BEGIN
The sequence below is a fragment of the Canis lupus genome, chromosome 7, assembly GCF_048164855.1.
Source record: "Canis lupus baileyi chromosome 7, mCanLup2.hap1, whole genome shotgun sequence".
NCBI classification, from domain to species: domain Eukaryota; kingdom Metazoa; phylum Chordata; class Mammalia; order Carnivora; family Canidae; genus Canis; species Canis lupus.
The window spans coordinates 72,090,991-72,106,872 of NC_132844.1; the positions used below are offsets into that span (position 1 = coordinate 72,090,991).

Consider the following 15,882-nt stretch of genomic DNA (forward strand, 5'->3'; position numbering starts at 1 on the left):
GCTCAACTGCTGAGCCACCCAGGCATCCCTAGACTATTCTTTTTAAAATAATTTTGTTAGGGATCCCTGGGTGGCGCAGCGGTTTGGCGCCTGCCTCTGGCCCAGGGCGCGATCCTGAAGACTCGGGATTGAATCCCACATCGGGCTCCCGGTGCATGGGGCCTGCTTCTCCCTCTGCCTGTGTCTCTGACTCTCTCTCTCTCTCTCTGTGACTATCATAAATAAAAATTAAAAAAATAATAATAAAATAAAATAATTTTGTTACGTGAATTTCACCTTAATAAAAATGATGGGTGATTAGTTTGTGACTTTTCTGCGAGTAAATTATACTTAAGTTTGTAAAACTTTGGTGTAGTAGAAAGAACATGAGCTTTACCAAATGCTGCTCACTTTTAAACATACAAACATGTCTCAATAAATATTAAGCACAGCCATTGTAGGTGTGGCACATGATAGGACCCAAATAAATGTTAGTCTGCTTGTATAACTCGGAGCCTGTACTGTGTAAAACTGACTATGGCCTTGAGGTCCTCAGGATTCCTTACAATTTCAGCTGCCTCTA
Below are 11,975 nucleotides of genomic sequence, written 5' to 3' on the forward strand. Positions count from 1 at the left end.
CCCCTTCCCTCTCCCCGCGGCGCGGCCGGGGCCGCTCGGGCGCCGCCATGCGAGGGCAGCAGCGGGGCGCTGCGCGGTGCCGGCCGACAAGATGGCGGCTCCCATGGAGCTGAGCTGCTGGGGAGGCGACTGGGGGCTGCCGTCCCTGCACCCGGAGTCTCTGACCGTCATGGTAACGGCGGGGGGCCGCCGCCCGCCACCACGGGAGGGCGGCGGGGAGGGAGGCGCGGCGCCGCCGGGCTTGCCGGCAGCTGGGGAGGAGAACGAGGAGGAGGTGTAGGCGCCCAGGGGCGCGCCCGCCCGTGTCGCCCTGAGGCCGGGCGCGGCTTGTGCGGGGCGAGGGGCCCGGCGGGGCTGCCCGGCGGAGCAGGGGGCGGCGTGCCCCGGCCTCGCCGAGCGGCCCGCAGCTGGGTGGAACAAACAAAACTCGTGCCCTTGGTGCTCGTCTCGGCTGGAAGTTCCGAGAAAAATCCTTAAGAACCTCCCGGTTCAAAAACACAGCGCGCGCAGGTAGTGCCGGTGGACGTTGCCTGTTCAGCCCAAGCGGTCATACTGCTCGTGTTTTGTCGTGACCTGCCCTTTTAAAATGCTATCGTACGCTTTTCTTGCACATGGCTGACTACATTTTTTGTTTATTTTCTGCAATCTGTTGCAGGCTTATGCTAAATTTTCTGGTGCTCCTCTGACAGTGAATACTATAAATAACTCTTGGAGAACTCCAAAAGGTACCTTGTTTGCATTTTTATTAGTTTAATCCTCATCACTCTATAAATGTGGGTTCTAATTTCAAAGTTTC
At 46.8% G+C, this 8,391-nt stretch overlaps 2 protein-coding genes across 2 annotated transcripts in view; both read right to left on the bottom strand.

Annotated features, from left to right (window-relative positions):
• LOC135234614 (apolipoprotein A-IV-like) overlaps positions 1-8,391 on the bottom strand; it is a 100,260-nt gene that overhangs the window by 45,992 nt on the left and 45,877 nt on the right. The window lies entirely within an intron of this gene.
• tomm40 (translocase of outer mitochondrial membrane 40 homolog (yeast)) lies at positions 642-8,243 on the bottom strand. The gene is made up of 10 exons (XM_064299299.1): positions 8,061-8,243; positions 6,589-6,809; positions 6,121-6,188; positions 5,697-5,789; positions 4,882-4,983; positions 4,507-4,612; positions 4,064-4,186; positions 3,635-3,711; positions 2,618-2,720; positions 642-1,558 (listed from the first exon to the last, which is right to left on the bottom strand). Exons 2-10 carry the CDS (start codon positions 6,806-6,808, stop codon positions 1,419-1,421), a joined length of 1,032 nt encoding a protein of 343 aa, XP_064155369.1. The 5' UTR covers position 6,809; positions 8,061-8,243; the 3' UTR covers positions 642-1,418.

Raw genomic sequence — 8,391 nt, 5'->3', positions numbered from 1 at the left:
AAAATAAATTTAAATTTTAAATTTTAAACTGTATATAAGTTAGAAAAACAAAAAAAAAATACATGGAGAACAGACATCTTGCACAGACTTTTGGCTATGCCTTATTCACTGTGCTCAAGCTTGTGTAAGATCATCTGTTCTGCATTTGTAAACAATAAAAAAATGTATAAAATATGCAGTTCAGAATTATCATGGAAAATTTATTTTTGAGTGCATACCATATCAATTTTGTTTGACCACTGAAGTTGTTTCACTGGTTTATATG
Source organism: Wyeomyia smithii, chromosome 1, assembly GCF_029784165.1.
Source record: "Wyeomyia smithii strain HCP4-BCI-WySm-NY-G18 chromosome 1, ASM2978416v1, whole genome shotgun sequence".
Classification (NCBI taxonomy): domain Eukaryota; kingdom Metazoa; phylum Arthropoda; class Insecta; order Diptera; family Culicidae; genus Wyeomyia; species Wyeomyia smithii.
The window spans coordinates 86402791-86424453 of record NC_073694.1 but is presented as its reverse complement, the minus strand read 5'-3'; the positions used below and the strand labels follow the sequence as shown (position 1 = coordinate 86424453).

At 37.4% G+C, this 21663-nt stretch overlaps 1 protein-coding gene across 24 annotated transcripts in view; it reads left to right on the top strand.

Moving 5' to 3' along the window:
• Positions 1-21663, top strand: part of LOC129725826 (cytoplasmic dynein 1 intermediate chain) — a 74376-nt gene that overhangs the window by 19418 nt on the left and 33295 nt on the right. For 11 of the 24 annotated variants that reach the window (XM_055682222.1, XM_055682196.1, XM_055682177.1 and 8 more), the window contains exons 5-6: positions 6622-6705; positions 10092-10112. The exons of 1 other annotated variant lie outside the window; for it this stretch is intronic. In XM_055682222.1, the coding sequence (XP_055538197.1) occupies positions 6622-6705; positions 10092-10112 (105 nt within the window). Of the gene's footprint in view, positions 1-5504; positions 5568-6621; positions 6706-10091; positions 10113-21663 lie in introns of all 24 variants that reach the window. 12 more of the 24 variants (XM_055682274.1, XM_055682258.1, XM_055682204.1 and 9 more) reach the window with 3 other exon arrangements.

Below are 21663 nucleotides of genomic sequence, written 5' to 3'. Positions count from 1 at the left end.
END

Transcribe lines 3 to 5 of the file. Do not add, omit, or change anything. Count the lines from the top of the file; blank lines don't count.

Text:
NCBI classification, from domain to species: domain Eukaryota; kingdom Metazoa; phylum Chordata; class Mammalia; order Carnivora; family Canidae; genus Canis; species Canis lupus.
The window spans coordinates 72,090,991-72,106,872 of NC_132844.1; the positions used below are offsets into that span (position 1 = coordinate 72,090,991).

Consider the following 15,882-nt stretch of genomic DNA (forward strand, 5'->3'; position numbering starts at 1 on the left):